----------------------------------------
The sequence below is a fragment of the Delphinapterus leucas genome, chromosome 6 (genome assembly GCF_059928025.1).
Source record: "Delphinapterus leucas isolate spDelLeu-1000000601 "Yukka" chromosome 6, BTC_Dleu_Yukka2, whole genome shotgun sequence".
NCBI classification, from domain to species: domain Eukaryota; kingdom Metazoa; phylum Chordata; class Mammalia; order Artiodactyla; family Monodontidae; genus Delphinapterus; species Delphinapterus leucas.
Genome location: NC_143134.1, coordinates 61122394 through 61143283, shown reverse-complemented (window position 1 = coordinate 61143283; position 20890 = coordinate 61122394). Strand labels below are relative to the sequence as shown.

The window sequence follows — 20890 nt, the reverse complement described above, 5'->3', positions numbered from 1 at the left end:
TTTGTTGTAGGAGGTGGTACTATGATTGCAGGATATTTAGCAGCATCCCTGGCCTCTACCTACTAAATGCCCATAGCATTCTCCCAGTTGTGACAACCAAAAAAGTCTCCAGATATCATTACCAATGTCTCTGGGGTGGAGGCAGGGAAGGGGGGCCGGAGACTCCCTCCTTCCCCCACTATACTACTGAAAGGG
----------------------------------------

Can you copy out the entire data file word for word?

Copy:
The sequence below is a fragment of the Delphinapterus leucas genome, chromosome 6 (genome assembly GCF_059928025.1).
Source record: "Delphinapterus leucas isolate spDelLeu-1000000601 "Yukka" chromosome 6, BTC_Dleu_Yukka2, whole genome shotgun sequence".
NCBI classification, from domain to species: domain Eukaryota; kingdom Metazoa; phylum Chordata; class Mammalia; order Artiodactyla; family Monodontidae; genus Delphinapterus; species Delphinapterus leucas.
Genome location: NC_143134.1, coordinates 61122394 through 61143283, shown reverse-complemented (window position 1 = coordinate 61143283; position 20890 = coordinate 61122394). Strand labels below are relative to the sequence as shown.

The window sequence follows — 20890 nt, the reverse complement described above, 5'->3', positions numbered from 1 at the left end:
TTTGTTGTAGGAGGTGGTACTATGATTGCAGGATATTTAGCAGCATCCCTGGCCTCTACCTACTAAATGCCCATAGCATTCTCCCAGTTGTGACAACCAAAAAAGTCTCCAGATATCATTACCAATGTCTCTGGGGTGGAGGCAGGGAAGGGGGGCCGGAGACTCCCTCCTTCCCCCACTATACTACTGAAAGGG